Chicago Auto Show To Stretch Out Again

Despite falling vehicle sales, non-existent profits, potential plant closings and layoffs, the Chicago Auto Show will add 100,000 sq. ft. of exhibit space next year. The dealer-sponsored show was squeezed into 680,000 sq. ft. of space when held in Lakeside Center. It expanded to 840,000 sq. ft. when it moved to McCormick Place South in 1997 and to 1.2 million sq.-ft. by stretching out into the North

Despite falling vehicle sales, non-existent profits, potential plant closings and layoffs, the Chicago Auto Show will add 100,000 sq. ft. of exhibit space next year.

The dealer-sponsored show was squeezed into 680,000 sq. ft. of space when held in Lakeside Center. It expanded to 840,000 sq. ft. when it moved to McCormick Place South in 1997 and to 1.2 million sq.-ft. by stretching out into the North Hall this year.

It will grow to 1.3 million sq. ft. in 2006.

“Chrysler, Mitsubishi, Hyundai, Toyota, Lexus, Infiniti and Suzuki all wanted more exhibit space for next year's show,” says Jerry Cizek, president of the Chicago Automobile Trade Assn., which represents more than 700 Chicago area new-car dealers and sponsors of the annual show.

And there's another 50,000 sq. ft. of unused space that could be added if needed.

Cizek says the expansion, coming at a time when vehicle sales are weak, shouldn't be surprising. “The show is a way for the manufacturers to draw attention to their products and show people they have their hopes up for those products,” he says.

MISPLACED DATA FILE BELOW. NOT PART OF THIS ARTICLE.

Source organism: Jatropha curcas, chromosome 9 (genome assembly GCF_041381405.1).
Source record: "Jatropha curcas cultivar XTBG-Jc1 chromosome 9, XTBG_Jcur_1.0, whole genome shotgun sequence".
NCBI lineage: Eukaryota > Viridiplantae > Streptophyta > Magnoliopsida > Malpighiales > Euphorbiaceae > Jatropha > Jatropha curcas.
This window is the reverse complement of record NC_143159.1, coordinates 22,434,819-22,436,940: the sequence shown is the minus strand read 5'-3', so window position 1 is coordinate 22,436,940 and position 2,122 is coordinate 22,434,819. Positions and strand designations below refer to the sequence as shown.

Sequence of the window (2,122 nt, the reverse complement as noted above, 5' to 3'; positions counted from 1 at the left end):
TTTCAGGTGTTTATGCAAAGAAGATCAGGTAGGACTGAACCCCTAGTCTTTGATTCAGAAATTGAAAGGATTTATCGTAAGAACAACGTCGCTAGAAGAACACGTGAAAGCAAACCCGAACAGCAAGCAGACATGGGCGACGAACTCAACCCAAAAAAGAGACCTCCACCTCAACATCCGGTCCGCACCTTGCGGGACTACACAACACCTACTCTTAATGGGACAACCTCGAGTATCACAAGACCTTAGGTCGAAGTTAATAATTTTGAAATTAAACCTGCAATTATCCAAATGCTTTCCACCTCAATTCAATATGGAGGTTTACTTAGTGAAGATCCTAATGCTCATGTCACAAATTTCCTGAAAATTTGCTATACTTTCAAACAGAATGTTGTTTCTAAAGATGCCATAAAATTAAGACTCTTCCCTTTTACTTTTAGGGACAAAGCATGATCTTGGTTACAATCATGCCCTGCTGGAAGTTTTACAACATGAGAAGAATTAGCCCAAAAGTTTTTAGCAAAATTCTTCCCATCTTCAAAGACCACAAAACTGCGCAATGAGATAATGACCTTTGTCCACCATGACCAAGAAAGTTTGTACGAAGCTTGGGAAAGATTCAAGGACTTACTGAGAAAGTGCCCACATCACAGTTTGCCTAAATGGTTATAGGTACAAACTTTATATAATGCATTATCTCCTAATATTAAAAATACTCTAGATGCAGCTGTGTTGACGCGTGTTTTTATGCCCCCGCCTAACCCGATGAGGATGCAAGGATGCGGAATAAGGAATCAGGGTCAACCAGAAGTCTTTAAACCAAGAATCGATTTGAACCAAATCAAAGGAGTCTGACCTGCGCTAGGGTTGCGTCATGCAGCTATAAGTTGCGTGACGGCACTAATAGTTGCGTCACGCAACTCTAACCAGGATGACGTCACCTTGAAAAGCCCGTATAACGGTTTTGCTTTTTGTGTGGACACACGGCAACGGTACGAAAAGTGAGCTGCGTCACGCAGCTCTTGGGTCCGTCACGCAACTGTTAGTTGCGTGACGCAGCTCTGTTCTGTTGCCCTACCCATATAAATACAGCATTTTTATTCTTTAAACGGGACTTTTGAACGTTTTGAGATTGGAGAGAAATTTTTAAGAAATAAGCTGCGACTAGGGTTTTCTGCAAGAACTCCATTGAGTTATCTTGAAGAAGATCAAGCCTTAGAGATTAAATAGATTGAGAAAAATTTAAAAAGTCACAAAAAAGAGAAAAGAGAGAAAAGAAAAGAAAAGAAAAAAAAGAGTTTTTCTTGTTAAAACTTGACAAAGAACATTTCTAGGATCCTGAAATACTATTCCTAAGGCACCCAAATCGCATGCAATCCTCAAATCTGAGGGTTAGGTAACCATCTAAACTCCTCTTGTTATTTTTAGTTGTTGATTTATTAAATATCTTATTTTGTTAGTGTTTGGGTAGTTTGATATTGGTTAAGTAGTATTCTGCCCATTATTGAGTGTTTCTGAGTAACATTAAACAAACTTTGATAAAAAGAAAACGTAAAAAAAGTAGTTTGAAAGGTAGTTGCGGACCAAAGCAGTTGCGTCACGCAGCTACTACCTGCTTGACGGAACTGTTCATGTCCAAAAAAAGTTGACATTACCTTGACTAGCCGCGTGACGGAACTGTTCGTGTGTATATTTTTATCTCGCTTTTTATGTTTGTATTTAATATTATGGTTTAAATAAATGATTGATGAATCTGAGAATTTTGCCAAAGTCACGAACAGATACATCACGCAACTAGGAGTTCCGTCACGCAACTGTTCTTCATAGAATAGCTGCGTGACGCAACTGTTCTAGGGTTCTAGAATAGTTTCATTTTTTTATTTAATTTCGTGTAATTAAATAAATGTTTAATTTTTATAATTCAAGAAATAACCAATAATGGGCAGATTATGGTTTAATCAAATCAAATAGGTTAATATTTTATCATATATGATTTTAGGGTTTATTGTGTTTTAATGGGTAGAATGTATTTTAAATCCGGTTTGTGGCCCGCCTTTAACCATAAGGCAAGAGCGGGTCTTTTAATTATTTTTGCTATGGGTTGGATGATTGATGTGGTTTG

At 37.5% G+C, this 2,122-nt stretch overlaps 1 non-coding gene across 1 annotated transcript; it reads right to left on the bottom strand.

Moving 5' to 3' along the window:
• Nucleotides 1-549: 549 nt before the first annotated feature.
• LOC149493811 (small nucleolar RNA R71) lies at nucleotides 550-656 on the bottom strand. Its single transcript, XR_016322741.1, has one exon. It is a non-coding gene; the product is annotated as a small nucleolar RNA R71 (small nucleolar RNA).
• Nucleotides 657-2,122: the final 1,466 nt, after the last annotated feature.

“When they cut back on the size of their displays, or drop their display, it sends the wrong message to consumers,” he adds, referring to Isuzu Motors Ltd., which a few weeks ago pulled out of the Chicago and Detroit shows in a cost-cutting move.

Chrysler Group is a major driver of the expansion. It is mum on what it plans as an encore to its successful test-drive program this year that offered visitors brief rides around on- and off-road courses in McCormick Place South.

The exhibit was so popular, many visitors waited hours for a few minutes in the auto maker's cars, trucks and SUVs.

To accommodate Chrysler, General Motors Corp. has agreed to move Cadillac, Hummer and Saab into the North Hall, along with the luxury imports. And to handle the GM move, the accessory and food vendors in the North Hall are moving into an adjacent room.

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